NMT builds battlefield casualty system for Air Force
- By David Hubler
- Dec 09, 2008
Noninvasive Medical Technologies Inc. will continue to provide medical information technology to the Air Force under a contract valued at approximately $2.4 million.
The sole-source award from the Air Force Research Laboratory, Tyndall Air Force Base, Fla., calls for the medical device IT company to continue development of the Multiple Casualty Assessment and Management System.
The system is a comprehensive, turnkey solution that incorporates NMT’s patent-pending Etag – a non-contact hemodynamic monitoring device – with wireless communication, display technology and advanced tactile sensors to simultaneously detect and monitor multiple casualties within 300 yards of a medic or first-response team, company officials said.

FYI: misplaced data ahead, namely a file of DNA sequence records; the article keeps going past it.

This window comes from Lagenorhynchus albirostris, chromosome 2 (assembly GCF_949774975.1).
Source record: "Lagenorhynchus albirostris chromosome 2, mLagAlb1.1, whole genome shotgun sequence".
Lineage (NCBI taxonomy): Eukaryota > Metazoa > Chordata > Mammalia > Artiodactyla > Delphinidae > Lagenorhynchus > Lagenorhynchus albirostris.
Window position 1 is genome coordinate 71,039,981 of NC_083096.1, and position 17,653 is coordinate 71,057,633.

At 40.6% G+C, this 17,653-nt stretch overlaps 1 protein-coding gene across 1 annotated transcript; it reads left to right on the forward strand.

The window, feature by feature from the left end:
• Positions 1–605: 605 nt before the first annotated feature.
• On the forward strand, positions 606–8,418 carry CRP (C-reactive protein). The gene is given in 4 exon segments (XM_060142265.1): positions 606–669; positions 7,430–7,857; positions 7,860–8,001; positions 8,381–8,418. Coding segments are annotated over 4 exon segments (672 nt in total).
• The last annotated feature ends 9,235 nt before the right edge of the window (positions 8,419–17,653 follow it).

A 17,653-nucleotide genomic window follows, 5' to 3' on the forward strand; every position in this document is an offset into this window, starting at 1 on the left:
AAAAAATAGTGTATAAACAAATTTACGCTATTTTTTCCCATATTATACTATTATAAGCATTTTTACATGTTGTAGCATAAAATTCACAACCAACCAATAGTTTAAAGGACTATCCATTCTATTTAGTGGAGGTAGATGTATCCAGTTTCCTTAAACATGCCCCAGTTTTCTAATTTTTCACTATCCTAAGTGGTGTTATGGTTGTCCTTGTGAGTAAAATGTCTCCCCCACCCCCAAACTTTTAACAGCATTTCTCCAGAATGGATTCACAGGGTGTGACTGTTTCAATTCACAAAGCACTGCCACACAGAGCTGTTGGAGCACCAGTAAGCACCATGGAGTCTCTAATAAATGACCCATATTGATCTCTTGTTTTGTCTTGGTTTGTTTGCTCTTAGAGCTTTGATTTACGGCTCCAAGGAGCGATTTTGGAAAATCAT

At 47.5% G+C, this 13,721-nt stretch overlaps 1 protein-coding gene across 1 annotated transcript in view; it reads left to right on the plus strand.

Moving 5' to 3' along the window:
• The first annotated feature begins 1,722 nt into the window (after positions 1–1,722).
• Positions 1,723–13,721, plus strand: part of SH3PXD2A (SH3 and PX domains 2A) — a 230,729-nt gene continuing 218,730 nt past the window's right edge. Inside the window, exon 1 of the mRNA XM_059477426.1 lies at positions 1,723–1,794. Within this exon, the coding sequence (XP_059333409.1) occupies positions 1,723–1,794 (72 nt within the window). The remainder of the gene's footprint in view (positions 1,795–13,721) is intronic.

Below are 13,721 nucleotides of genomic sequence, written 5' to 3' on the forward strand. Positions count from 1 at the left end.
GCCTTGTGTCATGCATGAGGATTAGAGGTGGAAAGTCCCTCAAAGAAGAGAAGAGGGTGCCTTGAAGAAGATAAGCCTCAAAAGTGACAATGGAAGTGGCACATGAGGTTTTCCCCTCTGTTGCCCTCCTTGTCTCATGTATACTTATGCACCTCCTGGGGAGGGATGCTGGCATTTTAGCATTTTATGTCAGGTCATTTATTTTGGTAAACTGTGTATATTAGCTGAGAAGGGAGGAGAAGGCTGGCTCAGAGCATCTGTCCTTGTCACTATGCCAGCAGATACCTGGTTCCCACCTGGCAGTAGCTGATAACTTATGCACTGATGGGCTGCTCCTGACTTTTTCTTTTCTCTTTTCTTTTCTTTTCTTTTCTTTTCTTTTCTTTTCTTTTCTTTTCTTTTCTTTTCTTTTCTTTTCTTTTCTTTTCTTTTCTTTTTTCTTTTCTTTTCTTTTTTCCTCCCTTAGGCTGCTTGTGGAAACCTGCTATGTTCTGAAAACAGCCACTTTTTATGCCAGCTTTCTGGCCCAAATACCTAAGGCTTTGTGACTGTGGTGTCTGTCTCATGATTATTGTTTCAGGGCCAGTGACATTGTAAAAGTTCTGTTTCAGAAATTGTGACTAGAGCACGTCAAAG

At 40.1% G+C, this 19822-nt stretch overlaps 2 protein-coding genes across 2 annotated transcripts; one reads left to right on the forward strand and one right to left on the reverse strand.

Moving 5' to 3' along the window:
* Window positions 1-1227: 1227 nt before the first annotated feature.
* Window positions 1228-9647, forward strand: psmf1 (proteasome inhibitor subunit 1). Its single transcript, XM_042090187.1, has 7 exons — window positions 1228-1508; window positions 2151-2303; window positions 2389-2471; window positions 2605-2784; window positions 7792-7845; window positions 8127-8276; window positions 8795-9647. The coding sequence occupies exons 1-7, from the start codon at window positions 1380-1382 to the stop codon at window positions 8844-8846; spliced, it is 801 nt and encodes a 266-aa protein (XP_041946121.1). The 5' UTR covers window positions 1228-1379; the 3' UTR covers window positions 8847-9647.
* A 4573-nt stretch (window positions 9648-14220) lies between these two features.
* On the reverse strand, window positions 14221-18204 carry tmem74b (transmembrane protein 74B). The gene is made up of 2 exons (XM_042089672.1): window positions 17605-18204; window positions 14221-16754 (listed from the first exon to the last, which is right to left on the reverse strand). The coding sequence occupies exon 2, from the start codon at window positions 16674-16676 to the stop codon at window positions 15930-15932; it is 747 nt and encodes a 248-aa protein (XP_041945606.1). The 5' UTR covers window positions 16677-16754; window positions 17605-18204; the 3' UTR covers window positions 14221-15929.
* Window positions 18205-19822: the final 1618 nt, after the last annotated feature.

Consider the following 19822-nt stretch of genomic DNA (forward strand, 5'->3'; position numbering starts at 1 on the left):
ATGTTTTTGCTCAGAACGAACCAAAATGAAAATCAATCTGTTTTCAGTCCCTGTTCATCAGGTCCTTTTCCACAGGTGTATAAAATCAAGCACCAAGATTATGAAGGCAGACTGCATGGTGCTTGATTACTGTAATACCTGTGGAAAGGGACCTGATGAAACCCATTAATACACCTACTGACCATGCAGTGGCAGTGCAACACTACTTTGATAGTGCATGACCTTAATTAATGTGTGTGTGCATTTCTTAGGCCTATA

Remotely activated, the system monitors each casualty from the point of wounding to casualty evacuation, and produces a data record for follow-on casualty management, the officials explained.
In addition, the system creates a real-time communications link with a tactical command center that provides battlefield situational awareness and meaningful intelligence for required logistical response and follow-on care.
The award is the fourth contract NMT has received from the Defense Department and the third as a DOD prime contractor with sole-source provider designation. The Air Force originally charged the company to develop a casualty assessment and management solution in early 2006, said Ronald McCaughan, NMT’s chairman and chief executive officer.
NMT, which has also teamed with NASA on a joint research initiative, is currently engaged in adapting Etag technology for commercial use for disaster response, underground coal mines, critical care facilities, firefighting, EMT/ambulance service and others.
David Hubler is the former print managing editor for GCN and senior editor for Washington Technology. He is freelance writer living in Annandale, Va.